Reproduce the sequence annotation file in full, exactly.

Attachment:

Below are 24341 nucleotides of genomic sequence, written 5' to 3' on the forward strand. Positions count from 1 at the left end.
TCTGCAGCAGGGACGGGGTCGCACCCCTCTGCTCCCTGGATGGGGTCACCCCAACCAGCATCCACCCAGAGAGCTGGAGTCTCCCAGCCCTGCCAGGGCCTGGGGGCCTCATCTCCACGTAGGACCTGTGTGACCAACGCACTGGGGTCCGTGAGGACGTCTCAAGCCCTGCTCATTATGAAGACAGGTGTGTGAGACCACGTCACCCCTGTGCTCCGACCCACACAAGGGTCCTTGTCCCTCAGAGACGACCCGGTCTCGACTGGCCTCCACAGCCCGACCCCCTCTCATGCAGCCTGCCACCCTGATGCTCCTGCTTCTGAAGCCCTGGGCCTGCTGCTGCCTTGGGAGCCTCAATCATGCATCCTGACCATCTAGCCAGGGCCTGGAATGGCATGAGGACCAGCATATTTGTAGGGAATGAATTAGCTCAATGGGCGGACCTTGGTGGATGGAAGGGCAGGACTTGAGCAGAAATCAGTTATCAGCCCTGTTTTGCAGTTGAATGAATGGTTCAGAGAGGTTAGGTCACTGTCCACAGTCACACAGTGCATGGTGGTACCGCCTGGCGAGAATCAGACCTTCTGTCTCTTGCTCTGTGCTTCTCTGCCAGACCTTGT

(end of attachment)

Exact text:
Below are 24341 nucleotides of genomic sequence, written 5' to 3' on the forward strand. Positions count from 1 at the left end.
TCTGCAGCAGGGACGGGGTCGCACCCCTCTGCTCCCTGGATGGGGTCACCCCAACCAGCATCCACCCAGAGAGCTGGAGTCTCCCAGCCCTGCCAGGGCCTGGGGGCCTCATCTCCACGTAGGACCTGTGTGACCAACGCACTGGGGTCCGTGAGGACGTCTCAAGCCCTGCTCATTATGAAGACAGGTGTGTGAGACCACGTCACCCCTGTGCTCCGACCCACACAAGGGTCCTTGTCCCTCAGAGACGACCCGGTCTCGACTGGCCTCCACAGCCCGACCCCCTCTCATGCAGCCTGCCACCCTGATGCTCCTGCTTCTGAAGCCCTGGGCCTGCTGCTGCCTTGGGAGCCTCAATCATGCATCCTGACCATCTAGCCAGGGCCTGGAATGGCATGAGGACCAGCATATTTGTAGGGAATGAATTAGCTCAATGGGCGGACCTTGGTGGATGGAAGGGCAGGACTTGAGCAGAAATCAGTTATCAGCCCTGTTTTGCAGTTGAATGAATGGTTCAGAGAGGTTAGGTCACTGTCCACAGTCACACAGTGCATGGTGGTACCGCCTGGCGAGAATCAGACCTTCTGTCTCTTGCTCTGTGCTTCTCTGCCAGACCTTGT